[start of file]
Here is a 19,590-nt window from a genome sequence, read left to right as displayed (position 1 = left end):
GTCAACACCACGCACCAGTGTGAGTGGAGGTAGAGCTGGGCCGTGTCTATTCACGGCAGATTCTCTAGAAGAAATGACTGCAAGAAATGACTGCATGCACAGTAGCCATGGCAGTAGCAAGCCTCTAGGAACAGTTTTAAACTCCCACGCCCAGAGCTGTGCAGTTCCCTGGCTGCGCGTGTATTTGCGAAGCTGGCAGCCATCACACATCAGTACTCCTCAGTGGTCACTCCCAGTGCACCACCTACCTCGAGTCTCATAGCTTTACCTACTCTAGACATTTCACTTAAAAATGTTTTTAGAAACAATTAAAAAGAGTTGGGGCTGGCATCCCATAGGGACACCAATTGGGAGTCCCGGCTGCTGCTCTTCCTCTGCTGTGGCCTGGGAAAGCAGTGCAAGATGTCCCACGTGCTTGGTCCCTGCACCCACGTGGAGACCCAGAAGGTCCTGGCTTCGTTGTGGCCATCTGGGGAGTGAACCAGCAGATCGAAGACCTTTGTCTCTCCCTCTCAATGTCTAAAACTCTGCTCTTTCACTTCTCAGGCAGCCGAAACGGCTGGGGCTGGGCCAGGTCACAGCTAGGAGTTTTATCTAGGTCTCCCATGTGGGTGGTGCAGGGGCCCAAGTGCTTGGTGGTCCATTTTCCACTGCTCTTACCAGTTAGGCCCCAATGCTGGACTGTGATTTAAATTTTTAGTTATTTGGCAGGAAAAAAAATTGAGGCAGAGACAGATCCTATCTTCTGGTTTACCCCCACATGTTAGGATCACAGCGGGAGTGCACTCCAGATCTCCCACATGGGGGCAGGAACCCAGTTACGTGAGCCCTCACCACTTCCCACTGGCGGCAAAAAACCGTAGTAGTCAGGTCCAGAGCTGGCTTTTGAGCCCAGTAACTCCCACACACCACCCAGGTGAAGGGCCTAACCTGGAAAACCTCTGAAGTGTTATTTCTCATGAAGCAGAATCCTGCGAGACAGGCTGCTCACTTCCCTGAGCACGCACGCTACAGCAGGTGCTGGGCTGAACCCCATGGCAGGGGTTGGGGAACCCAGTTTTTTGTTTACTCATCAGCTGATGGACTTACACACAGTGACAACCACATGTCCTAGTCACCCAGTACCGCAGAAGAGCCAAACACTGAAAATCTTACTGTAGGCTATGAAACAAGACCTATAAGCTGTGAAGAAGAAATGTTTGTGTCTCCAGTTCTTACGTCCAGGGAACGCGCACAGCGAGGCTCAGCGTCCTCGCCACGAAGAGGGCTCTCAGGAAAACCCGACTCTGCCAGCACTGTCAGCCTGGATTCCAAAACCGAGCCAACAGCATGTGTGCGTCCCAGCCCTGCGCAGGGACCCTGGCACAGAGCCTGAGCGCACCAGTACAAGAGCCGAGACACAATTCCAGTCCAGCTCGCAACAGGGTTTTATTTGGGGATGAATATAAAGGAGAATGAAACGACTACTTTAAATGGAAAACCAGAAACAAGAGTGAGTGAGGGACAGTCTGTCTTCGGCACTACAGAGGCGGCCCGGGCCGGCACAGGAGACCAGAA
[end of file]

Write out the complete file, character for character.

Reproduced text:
Here is a 19,590-nt window from a genome sequence, read left to right as displayed (position 1 = left end):
GTCAACACCACGCACCAGTGTGAGTGGAGGTAGAGCTGGGCCGTGTCTATTCACGGCAGATTCTCTAGAAGAAATGACTGCAAGAAATGACTGCATGCACAGTAGCCATGGCAGTAGCAAGCCTCTAGGAACAGTTTTAAACTCCCACGCCCAGAGCTGTGCAGTTCCCTGGCTGCGCGTGTATTTGCGAAGCTGGCAGCCATCACACATCAGTACTCCTCAGTGGTCACTCCCAGTGCACCACCTACCTCGAGTCTCATAGCTTTACCTACTCTAGACATTTCACTTAAAAATGTTTTTAGAAACAATTAAAAAGAGTTGGGGCTGGCATCCCATAGGGACACCAATTGGGAGTCCCGGCTGCTGCTCTTCCTCTGCTGTGGCCTGGGAAAGCAGTGCAAGATGTCCCACGTGCTTGGTCCCTGCACCCACGTGGAGACCCAGAAGGTCCTGGCTTCGTTGTGGCCATCTGGGGAGTGAACCAGCAGATCGAAGACCTTTGTCTCTCCCTCTCAATGTCTAAAACTCTGCTCTTTCACTTCTCAGGCAGCCGAAACGGCTGGGGCTGGGCCAGGTCACAGCTAGGAGTTTTATCTAGGTCTCCCATGTGGGTGGTGCAGGGGCCCAAGTGCTTGGTGGTCCATTTTCCACTGCTCTTACCAGTTAGGCCCCAATGCTGGACTGTGATTTAAATTTTTAGTTATTTGGCAGGAAAAAAAATTGAGGCAGAGACAGATCCTATCTTCTGGTTTACCCCCACATGTTAGGATCACAGCGGGAGTGCACTCCAGATCTCCCACATGGGGGCAGGAACCCAGTTACGTGAGCCCTCACCACTTCCCACTGGCGGCAAAAAACCGTAGTAGTCAGGTCCAGAGCTGGCTTTTGAGCCCAGTAACTCCCACACACCACCCAGGTGAAGGGCCTAACCTGGAAAACCTCTGAAGTGTTATTTCTCATGAAGCAGAATCCTGCGAGACAGGCTGCTCACTTCCCTGAGCACGCACGCTACAGCAGGTGCTGGGCTGAACCCCATGGCAGGGGTTGGGGAACCCAGTTTTTTGTTTACTCATCAGCTGATGGACTTACACACAGTGACAACCACATGTCCTAGTCACCCAGTACCGCAGAAGAGCCAAACACTGAAAATCTTACTGTAGGCTATGAAACAAGACCTATAAGCTGTGAAGAAGAAATGTTTGTGTCTCCAGTTCTTACGTCCAGGGAACGCGCACAGCGAGGCTCAGCGTCCTCGCCACGAAGAGGGCTCTCAGGAAAACCCGACTCTGCCAGCACTGTCAGCCTGGATTCCAAAACCGAGCCAACAGCATGTGTGCGTCCCAGCCCTGCGCAGGGACCCTGGCACAGAGCCTGAGCGCACCAGTACAAGAGCCGAGACACAATTCCAGTCCAGCTCGCAACAGGGTTTTATTTGGGGATGAATATAAAGGAGAATGAAACGACTACTTTAAATGGAAAACCAGAAACAAGAGTGAGTGAGGGACAGTCTGTCTTCGGCACTACAGAGGCGGCCCGGGCCGGCACAGGAGACCAGAA